This leads me to conclude that the moment is ripe for a mature reconsideration of and renewal to our commitment to the Constitution. In my view, the uses of power and populism we see around us neither warrant a progressive wish to transcend the Constitution, nor do they warrant the the bizarre necromancy of some of the Constitution's biggest fans. In recognizing that the same centralization of power our regime is dedicated to dispersing is the source of popular protest and the institutional response to that protest, we should be moved to recognize the Constitution's lasting wisdom.
- A Citizen of Rochester -
21 November 2011
20 November 2011
You can see the video here: As the authors at the Edge of the American West comment, what is most chilling is that the campus police officer "looks utterly nonchalant, for all the world as if he were hosing aphids off a rose bush. The scene bespeaks a lack of basic human empathy, an utter intolerance for dissent, or perhaps both."
Conor argues that this shows that we should not believe that institutions ameliorate violence:
None of that means, of course, that police brutality is excusable in the context of positive liberal laws like ours. We can certainly expect and demand better, even if we understand—with Hobbes—that such violence is always lurking.
Indeed, this sort of incident actually shows why Hobbes’ prescriptions don’t match his critique. Humans are just as violent when they take the reins of power. We are every bit as dangerous when wearing a police uniform as when we are outside a community of laws.
In the universe of American political thought, I would argue that there are two responses to this. The first, catalogued ably recently by Radley Balko, is the view that Conor is wrong: that we are much more dangerous when in uniform than when we are individuals. And the twentieth century supports this view quite well. Without uniforms, and the vast organizations they represent, there is no possibility of a Holocaust, of a Great Leap Forward, of a Hiroshima.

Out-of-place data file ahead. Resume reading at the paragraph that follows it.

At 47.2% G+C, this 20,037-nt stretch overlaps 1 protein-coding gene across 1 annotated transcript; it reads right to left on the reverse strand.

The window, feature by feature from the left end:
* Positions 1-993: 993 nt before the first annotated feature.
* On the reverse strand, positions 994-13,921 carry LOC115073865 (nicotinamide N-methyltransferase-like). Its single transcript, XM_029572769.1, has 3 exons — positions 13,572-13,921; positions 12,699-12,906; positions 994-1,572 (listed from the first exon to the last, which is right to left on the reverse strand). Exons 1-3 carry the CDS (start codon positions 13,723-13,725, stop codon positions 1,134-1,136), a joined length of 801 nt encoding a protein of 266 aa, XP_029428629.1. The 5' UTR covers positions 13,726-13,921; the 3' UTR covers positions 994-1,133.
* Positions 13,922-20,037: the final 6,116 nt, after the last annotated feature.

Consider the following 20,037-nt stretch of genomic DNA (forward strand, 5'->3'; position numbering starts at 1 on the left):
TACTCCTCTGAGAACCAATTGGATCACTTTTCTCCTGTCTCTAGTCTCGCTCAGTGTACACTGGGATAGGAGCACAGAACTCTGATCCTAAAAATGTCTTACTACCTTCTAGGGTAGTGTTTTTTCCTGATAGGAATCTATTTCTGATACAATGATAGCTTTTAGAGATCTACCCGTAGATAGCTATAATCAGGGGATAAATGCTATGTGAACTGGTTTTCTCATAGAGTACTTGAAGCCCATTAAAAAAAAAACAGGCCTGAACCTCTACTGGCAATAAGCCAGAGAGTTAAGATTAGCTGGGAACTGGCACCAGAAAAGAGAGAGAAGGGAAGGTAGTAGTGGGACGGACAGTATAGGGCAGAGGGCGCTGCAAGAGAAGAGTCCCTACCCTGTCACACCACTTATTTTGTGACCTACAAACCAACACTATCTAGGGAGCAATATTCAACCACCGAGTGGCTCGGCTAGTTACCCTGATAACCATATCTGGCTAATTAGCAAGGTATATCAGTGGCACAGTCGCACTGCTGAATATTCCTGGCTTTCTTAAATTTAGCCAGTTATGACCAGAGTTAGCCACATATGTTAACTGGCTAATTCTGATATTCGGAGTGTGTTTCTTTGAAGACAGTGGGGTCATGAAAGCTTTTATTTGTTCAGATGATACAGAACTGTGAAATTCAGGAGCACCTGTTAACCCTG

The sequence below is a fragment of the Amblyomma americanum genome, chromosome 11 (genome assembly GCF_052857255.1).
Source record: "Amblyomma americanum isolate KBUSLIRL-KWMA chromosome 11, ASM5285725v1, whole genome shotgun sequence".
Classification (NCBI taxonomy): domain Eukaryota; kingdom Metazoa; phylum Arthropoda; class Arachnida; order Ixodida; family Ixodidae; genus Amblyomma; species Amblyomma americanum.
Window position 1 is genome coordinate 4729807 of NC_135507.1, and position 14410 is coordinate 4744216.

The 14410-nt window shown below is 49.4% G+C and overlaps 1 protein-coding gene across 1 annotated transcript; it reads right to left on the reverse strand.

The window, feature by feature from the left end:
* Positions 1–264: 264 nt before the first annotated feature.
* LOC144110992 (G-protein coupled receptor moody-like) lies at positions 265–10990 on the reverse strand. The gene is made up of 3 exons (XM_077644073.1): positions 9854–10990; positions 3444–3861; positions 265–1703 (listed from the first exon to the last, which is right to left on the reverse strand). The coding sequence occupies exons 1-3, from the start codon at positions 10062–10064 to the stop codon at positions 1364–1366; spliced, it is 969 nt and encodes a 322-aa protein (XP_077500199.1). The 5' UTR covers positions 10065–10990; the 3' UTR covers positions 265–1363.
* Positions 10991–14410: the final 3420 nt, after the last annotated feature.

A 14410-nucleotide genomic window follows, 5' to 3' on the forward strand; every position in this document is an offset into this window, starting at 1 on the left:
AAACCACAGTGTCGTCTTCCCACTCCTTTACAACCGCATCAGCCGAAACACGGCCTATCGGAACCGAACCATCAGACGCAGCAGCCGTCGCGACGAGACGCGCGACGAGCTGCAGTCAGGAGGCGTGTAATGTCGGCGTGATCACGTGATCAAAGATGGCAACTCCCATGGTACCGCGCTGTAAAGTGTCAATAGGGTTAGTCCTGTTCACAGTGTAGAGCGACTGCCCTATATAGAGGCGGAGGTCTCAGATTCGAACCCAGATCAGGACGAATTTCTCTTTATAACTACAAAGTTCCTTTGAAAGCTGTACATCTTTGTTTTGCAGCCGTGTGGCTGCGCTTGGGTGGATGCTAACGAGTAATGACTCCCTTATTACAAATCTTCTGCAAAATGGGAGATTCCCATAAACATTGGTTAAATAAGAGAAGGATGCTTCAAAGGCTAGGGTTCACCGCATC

I do not imply a moral equivalence among the regimes responsible for those acts. But it is both trivially true that they could not have taken place without states (no individual or voluntary collective could carry out such mobilizations of resources) and more profoundly true that we cannot debate the moral equivalence of such acts without ascribing agency and intentionality to institutions (the "United States" launching a nuclear attack on "Japan" is more than just a shorthand for referring to the actions of certain crew members of a certain plane dropping a certain bomb on a certain town; it is also reflective of how our analytic categories constrain and permit judgment). In any case, however, it is clear that the resources of violence available to individuals within institutions are vastly, astronomically, greater than the resources for violence available to individuals outside of institutions.
The second response to Conor is to take the first response as granted and to ask why some massive institutions (Nazi Germany, Soviet Russia) are far more coercive than other massive institutions (Canada, Norway). And this is important, because the answer suggests why we find relatively modest applications of force by campus police officers against students far more shocking (or, maybe, just as shocking) as the routine application of coercion by "real" police officers elsewhere. After all, at least part of this story has to do with something that Hobbes never considered fully, and that is the issue of legitimacy--of the right to rule in the sense that Weber defined the term.
It is not the actual fact of violence that should concern us. It is the illegitimacy of that coercion. And illegitimate use of force must be met with both moral condemnation and actual signals of disapproval from the community.
Thus, it is less productive for us to discuss the general tendencies to violence of the Hobbesian state, and far more productive for us to call for the obvious: that the Regents of the University of California, Davis campus, should fire Linda P.B. Katehi, Chief of Campus Police Annette Spicuzza, and Lieutenant John Pike of the UC-Davis Campus Police immediately, for cause, and without a severance package.
11 November 2011
|Really, this was a terrible show. It lasted for nine seasons.|
Over at Statistical Modeling, Causal Inference, and Social Science, Andrew Gelman is more skeptical. He writes:
But I don’t know if this could work for statisticians (or for physicists or computer programmers or various other technical jobs). I’m sure I could benefit from advice—if I had Don Rubin or Xiao-Li Meng or Jennifer Hill on a string to answer my statistics questions at all time, I’d be in much better shape (this is not possible so I have partitioned off areas in my brain to simulate Rubin and Meng and Hill—it’s not as good as the real thing but it actually can be helpful, sort of like those old Windows emulators they used to have on Macs)—but that sort of advice and feedback seems a bit different from coaching, somehow.